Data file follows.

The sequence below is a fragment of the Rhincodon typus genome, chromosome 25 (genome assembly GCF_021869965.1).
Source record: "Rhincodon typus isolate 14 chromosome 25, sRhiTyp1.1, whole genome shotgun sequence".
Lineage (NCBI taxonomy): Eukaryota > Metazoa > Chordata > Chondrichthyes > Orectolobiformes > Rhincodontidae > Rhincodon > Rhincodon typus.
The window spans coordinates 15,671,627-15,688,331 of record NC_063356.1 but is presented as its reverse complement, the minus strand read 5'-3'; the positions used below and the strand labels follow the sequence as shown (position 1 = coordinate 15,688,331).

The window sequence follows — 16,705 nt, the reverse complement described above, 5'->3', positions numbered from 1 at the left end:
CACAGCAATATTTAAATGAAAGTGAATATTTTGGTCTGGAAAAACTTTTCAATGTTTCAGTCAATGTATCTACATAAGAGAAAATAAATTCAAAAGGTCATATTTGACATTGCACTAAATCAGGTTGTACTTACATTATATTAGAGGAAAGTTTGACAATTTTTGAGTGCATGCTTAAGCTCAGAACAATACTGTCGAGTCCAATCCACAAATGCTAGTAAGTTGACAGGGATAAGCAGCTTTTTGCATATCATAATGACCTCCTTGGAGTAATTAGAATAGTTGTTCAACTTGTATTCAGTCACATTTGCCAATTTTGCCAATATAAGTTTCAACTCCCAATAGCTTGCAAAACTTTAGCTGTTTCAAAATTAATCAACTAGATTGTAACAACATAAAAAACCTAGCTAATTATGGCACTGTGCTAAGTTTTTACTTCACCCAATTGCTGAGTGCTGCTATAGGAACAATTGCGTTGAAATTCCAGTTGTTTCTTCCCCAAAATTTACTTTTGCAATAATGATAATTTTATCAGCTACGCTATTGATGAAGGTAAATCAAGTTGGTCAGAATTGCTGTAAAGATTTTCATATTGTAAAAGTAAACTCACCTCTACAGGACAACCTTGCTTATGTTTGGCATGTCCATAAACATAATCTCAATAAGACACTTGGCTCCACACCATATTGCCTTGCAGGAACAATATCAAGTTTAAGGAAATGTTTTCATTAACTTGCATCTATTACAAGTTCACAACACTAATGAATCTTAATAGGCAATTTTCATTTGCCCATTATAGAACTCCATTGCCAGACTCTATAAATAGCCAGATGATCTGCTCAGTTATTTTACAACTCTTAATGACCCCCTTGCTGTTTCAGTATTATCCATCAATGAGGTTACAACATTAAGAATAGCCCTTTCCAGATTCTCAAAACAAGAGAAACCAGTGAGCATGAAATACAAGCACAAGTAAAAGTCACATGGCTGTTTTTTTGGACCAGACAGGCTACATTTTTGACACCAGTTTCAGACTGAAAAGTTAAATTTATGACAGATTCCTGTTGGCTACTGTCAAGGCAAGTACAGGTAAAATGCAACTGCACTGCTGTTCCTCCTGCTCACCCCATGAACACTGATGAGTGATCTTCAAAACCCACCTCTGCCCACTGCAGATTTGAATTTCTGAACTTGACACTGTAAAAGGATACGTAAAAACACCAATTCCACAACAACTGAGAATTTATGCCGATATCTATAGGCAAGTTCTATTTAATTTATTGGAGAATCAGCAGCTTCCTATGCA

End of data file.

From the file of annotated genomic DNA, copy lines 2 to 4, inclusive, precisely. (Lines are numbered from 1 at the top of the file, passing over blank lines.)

Source record: "Rhincodon typus isolate 14 chromosome 25, sRhiTyp1.1, whole genome shotgun sequence".
Lineage (NCBI taxonomy): Eukaryota > Metazoa > Chordata > Chondrichthyes > Orectolobiformes > Rhincodontidae > Rhincodon > Rhincodon typus.
The window spans coordinates 15,671,627-15,688,331 of record NC_063356.1 but is presented as its reverse complement, the minus strand read 5'-3'; the positions used below and the strand labels follow the sequence as shown (position 1 = coordinate 15,688,331).